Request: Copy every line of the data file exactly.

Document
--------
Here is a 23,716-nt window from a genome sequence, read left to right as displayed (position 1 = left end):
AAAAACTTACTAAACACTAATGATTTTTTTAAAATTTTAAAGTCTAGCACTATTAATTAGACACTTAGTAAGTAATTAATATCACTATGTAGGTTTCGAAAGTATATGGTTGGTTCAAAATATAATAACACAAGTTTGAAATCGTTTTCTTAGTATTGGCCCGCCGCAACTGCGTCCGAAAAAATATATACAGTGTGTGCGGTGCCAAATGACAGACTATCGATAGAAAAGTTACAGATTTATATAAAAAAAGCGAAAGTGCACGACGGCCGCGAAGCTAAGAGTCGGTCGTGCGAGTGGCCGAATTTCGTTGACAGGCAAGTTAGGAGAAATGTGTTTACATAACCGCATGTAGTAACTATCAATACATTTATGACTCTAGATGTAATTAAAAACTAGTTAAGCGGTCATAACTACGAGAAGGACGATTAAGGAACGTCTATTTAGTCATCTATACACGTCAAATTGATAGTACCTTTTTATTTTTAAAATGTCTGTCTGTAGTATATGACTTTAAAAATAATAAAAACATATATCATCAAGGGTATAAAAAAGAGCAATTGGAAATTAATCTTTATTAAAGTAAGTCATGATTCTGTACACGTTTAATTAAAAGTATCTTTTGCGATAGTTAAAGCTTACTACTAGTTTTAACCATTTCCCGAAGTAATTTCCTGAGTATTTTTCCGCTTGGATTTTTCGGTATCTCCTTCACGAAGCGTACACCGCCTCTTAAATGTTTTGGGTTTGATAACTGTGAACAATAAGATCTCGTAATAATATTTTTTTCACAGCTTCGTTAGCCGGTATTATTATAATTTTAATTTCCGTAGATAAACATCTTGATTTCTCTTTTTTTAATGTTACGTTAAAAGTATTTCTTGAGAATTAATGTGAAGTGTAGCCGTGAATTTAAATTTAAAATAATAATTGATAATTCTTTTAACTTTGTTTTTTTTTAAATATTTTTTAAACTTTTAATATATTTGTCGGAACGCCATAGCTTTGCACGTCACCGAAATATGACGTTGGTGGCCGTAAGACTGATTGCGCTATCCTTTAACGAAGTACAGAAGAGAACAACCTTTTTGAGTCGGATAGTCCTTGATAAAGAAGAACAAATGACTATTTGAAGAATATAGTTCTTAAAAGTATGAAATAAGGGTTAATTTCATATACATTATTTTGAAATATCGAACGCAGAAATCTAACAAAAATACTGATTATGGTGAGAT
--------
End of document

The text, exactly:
Here is a 23,716-nt window from a genome sequence, read left to right as displayed (position 1 = left end):
AAAAACTTACTAAACACTAATGATTTTTTTAAAATTTTAAAGTCTAGCACTATTAATTAGACACTTAGTAAGTAATTAATATCACTATGTAGGTTTCGAAAGTATATGGTTGGTTCAAAATATAATAACACAAGTTTGAAATCGTTTTCTTAGTATTGGCCCGCCGCAACTGCGTCCGAAAAAATATATACAGTGTGTGCGGTGCCAAATGACAGACTATCGATAGAAAAGTTACAGATTTATATAAAAAAAGCGAAAGTGCACGACGGCCGCGAAGCTAAGAGTCGGTCGTGCGAGTGGCCGAATTTCGTTGACAGGCAAGTTAGGAGAAATGTGTTTACATAACCGCATGTAGTAACTATCAATACATTTATGACTCTAGATGTAATTAAAAACTAGTTAAGCGGTCATAACTACGAGAAGGACGATTAAGGAACGTCTATTTAGTCATCTATACACGTCAAATTGATAGTACCTTTTTATTTTTAAAATGTCTGTCTGTAGTATATGACTTTAAAAATAATAAAAACATATATCATCAAGGGTATAAAAAAGAGCAATTGGAAATTAATCTTTATTAAAGTAAGTCATGATTCTGTACACGTTTAATTAAAAGTATCTTTTGCGATAGTTAAAGCTTACTACTAGTTTTAACCATTTCCCGAAGTAATTTCCTGAGTATTTTTCCGCTTGGATTTTTCGGTATCTCCTTCACGAAGCGTACACCGCCTCTTAAATGTTTTGGGTTTGATAACTGTGAACAATAAGATCTCGTAATAATATTTTTTTCACAGCTTCGTTAGCCGGTATTATTATAATTTTAATTTCCGTAGATAAACATCTTGATTTCTCTTTTTTTAATGTTACGTTAAAAGTATTTCTTGAGAATTAATGTGAAGTGTAGCCGTGAATTTAAATTTAAAATAATAATTGATAATTCTTTTAACTTTGTTTTTTTTTAAATATTTTTTAAACTTTTAATATATTTGTCGGAACGCCATAGCTTTGCACGTCACCGAAATATGACGTTGGTGGCCGTAAGACTGATTGCGCTATCCTTTAACGAAGTACAGAAGAGAACAACCTTTTTGAGTCGGATAGTCCTTGATAAAGAAGAACAAATGACTATTTGAAGAATATAGTTCTTAAAAGTATGAAATAAGGGTTAATTTCATATACATTATTTTGAAATATCGAACGCAGAAATCTAACAAAAATACTGATTATGGTGAGAT